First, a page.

New technologies open minds to new ways of thinking. In my field, film and video production, the advent of non-linear editing not only opened up the possibility to edit video to a generation of non-technically inclined creative people, it also redifined parameters of thinking about how to edit shots together. New genres were born and today we couldn’t imagine a world without non-linear editing.
In education we are in a similiar situation with Web 2.0 tools. Creators are giving students tools that will alter the way they learn in the same way that these technologies have altered the way we live. As educators we must not only adopt but understand the new thoughts that generate these applications.
Vermeulen (2014) emphasizes the idea of learning in a virtual environment, of giving students the ability to imagine the dynamics of living in space and to use project-based learning to solve a huge problem; desiging homes for people to live in space. Web 2.0 technologies are ideally suited for this type of project and meet multiple NETS-S including communication and collaboration, problem solving and creativity and innovation. The tools that allow students to communicate across the globe and collaborate together. Skype, Google docs and Diggo are examples of collaboration tools that will allow our students to expand their thinking and communication to confront the problems and challenges of the future.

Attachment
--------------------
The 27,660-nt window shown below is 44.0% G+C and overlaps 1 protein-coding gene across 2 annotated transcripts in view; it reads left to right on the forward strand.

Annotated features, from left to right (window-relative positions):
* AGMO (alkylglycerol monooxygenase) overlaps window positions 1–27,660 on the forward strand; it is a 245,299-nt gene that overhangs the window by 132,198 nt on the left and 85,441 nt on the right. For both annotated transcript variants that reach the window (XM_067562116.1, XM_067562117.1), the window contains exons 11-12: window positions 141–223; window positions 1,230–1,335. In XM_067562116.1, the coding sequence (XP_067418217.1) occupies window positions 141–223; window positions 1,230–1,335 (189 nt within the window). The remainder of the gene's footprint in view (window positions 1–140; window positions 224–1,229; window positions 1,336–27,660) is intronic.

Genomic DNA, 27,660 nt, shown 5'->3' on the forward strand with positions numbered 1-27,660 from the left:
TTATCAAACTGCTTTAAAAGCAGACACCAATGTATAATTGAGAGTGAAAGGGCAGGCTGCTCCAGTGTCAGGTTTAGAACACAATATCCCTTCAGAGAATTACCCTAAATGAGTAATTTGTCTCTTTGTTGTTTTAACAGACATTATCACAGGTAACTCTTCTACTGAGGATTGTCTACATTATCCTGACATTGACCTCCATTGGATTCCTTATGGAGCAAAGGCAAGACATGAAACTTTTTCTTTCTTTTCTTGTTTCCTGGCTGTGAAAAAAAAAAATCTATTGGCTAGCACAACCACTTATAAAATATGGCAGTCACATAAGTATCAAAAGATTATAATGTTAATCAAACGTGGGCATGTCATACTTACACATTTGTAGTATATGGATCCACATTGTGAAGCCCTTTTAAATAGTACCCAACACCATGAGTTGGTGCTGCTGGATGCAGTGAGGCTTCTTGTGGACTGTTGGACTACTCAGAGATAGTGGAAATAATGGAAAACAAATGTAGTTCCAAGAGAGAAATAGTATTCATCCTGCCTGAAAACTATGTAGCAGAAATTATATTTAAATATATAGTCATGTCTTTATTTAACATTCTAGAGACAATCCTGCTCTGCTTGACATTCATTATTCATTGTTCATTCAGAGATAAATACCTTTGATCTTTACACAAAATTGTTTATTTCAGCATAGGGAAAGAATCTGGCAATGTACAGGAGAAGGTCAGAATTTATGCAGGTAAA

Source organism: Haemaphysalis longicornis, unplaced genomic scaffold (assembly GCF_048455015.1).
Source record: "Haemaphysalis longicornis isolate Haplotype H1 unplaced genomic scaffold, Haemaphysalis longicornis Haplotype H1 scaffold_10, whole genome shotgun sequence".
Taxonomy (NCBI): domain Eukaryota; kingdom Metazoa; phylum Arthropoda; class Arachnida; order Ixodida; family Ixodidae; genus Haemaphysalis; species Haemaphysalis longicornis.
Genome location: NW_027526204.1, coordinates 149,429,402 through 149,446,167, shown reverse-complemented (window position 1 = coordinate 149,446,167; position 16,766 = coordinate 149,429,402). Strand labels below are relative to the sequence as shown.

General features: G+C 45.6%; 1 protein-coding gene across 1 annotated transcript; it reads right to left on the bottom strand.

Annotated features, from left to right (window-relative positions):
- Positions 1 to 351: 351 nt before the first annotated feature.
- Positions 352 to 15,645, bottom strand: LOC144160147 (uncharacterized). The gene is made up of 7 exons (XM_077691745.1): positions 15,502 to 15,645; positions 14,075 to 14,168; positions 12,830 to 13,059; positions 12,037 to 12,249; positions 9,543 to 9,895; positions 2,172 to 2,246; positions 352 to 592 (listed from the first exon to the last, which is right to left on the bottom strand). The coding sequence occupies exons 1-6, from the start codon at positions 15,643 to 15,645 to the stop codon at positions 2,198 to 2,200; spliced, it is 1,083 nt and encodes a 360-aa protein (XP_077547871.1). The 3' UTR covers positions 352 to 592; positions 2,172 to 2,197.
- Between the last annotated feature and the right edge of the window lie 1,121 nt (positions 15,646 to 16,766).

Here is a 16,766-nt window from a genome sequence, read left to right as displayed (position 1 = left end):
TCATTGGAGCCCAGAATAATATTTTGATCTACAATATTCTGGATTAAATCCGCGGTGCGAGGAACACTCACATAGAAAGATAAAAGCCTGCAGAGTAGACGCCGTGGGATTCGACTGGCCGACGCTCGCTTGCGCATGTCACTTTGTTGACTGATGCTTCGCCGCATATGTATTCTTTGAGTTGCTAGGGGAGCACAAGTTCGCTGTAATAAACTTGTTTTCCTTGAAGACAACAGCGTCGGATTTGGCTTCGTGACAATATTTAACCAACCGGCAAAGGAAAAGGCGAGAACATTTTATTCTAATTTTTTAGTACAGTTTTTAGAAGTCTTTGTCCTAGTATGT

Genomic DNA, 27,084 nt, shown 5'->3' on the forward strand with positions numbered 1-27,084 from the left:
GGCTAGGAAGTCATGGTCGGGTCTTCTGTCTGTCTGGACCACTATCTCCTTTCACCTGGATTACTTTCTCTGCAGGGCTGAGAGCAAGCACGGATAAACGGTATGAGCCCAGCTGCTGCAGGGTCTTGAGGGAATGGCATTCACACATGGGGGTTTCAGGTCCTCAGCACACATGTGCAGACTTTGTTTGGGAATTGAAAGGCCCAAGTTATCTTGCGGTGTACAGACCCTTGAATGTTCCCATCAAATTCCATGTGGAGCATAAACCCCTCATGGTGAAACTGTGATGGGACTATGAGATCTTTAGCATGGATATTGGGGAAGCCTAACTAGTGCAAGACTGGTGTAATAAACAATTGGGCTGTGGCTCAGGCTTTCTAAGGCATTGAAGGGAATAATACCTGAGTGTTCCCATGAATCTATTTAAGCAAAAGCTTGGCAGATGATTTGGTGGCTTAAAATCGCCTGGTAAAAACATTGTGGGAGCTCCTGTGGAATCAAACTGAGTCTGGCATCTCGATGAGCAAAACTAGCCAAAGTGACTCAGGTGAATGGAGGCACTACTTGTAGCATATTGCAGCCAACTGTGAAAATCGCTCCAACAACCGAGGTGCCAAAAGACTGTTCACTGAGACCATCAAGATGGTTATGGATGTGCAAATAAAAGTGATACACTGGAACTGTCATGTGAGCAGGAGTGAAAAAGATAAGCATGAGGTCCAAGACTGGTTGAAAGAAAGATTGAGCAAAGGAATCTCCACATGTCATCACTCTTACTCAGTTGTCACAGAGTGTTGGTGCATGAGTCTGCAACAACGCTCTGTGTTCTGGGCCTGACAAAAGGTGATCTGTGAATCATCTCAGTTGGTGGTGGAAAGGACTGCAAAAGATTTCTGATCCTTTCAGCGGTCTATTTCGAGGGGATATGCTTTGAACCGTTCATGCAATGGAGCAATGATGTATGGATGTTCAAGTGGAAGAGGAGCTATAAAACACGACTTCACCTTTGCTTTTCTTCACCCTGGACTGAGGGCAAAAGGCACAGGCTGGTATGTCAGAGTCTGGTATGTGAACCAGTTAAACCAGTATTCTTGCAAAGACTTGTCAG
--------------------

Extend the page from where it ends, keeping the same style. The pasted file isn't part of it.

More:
Kemp, Smith, Dekoven and Segal (2013) show that learning happens through unexpected interactions when the brain is engaged in a related activity opening up the flow of information to access multiple parts of the brain and increasing deep understanding and retention. We may find that gamification rather than adding simple challenges to existing curriculum material opens up new ways of conveying knowledge and even creates new forms of knowledge. We are at the beginning of a new technological revolution and as edcuators we need to not just use but understand the deeper implications of these new tools.
Kemp, G., Smith, M., Dekoven, B., Segal, J., (2013). Play, creativity and lifelong learning. Helpguide.0rg. Retrieved from http://www.helpguide.org/life/creative_play_fun_games.htm
Vermeulen, A. (2014). How to go to space without having to go to space. Ted Talks Retrieved from https://www.ted.com/talks/angelo_vermeulen_how_to_go_to_space_without_having_to_go_to_space